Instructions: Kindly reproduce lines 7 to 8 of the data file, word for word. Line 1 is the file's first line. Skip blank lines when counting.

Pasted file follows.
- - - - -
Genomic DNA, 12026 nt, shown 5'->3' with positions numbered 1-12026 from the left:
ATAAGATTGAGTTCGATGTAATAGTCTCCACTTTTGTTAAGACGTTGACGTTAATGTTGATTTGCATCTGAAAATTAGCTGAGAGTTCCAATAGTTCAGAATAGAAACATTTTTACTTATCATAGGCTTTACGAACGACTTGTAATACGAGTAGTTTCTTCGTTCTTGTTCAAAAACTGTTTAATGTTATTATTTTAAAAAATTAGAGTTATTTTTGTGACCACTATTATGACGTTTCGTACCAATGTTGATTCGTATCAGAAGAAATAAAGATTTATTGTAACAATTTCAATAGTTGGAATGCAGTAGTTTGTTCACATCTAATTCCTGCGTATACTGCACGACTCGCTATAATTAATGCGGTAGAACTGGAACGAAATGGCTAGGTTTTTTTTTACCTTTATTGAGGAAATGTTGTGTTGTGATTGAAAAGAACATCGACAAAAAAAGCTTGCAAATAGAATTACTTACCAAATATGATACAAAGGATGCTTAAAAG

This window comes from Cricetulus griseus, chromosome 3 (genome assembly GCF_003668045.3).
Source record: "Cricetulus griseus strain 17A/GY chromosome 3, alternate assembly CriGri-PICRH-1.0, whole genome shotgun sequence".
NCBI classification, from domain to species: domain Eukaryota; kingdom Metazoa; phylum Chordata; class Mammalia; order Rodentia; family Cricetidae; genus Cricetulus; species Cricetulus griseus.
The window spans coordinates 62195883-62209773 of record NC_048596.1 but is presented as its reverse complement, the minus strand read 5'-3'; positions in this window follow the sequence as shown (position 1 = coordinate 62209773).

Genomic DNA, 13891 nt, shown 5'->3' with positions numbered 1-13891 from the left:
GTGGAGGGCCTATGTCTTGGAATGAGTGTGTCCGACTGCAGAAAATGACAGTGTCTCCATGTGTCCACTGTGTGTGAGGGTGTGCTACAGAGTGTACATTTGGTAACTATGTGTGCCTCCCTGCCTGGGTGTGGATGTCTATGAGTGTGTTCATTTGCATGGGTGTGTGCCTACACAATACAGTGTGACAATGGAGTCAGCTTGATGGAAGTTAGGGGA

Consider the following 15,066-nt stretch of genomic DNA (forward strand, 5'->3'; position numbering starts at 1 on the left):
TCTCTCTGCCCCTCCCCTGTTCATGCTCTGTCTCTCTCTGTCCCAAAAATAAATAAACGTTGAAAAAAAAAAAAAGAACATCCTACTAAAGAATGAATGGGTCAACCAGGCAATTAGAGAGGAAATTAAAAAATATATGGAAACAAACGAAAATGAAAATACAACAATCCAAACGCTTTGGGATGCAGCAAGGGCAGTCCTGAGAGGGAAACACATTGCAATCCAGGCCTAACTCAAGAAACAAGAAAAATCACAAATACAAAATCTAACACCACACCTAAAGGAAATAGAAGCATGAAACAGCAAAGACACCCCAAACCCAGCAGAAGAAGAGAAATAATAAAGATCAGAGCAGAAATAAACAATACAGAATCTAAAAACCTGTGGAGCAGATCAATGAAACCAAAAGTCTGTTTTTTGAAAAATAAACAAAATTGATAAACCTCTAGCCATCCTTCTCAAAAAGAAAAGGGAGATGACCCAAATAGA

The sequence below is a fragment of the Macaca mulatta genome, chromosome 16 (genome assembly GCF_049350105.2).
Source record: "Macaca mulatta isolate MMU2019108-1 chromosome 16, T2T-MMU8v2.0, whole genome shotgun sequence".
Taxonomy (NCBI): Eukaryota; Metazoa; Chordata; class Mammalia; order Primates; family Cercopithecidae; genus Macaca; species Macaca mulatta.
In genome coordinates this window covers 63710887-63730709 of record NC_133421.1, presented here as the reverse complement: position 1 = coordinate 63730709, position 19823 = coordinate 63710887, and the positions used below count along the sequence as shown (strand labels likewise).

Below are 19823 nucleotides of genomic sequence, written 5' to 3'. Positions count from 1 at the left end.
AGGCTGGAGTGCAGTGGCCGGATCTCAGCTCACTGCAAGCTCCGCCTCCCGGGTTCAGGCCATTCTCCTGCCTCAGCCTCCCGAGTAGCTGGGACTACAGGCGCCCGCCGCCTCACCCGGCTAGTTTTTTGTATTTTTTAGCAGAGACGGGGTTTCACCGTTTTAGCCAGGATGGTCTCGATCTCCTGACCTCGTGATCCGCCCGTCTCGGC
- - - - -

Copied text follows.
Genomic DNA, 13891 nt, shown 5'->3' with positions numbered 1-13891 from the left:
GTGGAGGGCCTATGTCTTGGAATGAGTGTGTCCGACTGCAGAAAATGACAGTGTCTCCATGTGTCCACTGTGTGTGAGGGTGTGCTACAGAGTGTACATTTGGTAACTATGTGTGCCTCCCTGCCTGGGTGTGGATGTCTATGAGTGTGTTCATTTGCATGGGTGTGTGCCTACACAATACAGTGTGACAATGGAGTCAGCTTGATGGAAGTTAGGGGA